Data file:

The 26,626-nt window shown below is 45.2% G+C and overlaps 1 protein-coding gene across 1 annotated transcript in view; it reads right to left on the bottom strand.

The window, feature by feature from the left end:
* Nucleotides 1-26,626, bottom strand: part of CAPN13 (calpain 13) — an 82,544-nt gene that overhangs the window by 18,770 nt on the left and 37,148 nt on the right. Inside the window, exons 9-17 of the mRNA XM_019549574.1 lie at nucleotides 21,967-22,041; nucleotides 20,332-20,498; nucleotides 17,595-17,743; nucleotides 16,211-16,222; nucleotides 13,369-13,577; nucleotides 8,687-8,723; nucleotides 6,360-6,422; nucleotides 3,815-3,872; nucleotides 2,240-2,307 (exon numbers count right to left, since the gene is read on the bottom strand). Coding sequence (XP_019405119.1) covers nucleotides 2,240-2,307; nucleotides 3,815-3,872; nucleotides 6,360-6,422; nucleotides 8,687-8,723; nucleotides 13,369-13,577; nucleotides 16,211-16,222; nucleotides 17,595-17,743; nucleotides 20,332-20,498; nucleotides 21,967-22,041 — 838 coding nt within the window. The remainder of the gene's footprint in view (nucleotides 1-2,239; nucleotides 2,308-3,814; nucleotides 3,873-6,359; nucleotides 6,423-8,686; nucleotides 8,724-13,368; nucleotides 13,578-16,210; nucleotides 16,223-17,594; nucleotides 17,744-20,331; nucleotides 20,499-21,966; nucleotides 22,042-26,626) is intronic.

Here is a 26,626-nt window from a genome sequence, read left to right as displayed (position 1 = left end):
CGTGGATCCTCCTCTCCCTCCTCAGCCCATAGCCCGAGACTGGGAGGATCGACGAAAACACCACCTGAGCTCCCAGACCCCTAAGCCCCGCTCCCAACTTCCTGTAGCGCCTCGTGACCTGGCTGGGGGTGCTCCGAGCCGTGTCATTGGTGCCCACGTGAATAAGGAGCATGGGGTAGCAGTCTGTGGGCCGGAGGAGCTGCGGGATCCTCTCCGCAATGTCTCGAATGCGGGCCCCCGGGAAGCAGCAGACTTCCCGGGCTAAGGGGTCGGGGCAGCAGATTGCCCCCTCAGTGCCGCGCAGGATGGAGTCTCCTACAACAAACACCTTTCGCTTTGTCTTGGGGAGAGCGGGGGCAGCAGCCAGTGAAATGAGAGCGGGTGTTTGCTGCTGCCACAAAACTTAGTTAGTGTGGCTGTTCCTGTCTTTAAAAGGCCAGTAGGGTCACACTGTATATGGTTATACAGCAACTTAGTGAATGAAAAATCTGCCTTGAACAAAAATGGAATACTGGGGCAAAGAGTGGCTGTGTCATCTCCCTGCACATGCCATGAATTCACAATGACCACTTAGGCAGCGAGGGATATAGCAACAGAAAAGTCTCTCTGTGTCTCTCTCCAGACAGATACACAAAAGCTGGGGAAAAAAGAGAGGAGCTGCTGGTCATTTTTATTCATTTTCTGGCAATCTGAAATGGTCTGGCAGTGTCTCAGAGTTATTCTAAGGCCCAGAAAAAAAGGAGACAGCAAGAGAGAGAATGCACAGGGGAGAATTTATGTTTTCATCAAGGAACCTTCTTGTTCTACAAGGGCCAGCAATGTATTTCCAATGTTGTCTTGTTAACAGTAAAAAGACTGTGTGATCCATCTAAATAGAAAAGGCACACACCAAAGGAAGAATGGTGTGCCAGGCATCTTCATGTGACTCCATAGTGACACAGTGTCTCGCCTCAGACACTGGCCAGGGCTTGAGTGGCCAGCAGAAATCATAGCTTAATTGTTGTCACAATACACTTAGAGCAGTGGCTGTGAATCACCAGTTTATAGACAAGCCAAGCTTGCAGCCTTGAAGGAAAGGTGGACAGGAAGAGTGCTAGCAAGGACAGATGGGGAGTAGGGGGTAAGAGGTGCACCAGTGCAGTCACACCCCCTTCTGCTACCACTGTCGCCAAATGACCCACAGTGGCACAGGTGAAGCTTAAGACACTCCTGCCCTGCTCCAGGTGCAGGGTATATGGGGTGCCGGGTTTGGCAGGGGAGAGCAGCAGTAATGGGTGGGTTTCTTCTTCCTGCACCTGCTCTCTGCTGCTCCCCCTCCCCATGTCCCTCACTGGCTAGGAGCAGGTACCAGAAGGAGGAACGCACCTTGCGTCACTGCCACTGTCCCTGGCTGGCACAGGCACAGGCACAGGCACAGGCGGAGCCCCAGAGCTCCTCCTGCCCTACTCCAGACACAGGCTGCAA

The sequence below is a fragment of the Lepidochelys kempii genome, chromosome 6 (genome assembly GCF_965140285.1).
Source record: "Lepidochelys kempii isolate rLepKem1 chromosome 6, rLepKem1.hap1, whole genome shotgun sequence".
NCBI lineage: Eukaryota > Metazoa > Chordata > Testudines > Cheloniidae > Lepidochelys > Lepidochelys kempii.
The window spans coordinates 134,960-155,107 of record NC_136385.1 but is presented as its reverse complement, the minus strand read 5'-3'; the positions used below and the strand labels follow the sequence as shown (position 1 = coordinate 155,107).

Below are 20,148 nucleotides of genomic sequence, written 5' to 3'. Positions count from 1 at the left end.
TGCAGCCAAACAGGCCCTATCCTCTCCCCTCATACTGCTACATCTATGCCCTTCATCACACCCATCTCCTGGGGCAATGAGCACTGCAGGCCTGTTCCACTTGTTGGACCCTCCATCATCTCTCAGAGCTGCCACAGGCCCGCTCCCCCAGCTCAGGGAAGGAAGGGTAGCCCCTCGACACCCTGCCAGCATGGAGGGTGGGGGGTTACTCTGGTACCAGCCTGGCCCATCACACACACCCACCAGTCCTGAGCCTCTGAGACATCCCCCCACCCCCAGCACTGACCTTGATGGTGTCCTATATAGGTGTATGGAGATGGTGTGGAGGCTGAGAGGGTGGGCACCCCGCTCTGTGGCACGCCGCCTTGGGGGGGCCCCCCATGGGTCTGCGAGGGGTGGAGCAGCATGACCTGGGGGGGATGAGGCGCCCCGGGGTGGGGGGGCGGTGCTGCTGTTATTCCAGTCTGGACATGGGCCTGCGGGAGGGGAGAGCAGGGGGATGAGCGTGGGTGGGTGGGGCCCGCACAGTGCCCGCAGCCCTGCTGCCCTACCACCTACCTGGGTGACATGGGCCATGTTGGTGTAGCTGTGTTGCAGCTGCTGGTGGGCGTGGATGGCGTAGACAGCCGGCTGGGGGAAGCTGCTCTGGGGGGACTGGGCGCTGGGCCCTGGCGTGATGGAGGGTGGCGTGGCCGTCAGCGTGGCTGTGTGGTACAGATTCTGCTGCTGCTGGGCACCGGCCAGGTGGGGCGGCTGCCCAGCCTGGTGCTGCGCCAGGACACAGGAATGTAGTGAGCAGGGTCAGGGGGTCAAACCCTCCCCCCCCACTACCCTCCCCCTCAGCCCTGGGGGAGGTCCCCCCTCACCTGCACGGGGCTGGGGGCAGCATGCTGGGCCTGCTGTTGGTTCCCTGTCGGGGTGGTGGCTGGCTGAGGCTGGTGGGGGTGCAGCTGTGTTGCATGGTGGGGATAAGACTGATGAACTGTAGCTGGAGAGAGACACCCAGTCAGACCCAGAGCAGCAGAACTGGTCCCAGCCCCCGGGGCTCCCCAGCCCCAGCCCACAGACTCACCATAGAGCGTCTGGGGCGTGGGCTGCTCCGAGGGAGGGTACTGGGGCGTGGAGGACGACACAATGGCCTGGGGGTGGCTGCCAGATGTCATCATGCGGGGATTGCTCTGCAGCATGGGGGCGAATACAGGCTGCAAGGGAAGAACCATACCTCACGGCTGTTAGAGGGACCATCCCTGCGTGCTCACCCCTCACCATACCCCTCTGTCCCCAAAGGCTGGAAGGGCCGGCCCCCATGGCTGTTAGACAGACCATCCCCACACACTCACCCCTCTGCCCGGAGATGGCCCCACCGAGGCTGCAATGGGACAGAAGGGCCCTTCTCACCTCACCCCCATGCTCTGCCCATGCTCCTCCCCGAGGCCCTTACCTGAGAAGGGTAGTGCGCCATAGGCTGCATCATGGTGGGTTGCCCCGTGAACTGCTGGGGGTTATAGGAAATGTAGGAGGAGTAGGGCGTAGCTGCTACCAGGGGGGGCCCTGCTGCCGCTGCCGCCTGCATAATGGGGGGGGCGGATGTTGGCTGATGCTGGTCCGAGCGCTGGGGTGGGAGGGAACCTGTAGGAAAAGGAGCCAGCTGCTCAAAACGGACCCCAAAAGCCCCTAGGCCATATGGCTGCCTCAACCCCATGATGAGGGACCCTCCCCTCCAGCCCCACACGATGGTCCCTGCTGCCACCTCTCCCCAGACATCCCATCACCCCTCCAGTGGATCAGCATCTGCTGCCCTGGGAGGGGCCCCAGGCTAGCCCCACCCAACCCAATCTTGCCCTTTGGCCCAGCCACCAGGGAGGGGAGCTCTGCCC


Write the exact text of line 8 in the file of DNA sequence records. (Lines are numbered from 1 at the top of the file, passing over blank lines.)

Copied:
NCBI lineage: Eukaryota > Metazoa > Chordata > Testudines > Cheloniidae > Lepidochelys > Lepidochelys kempii.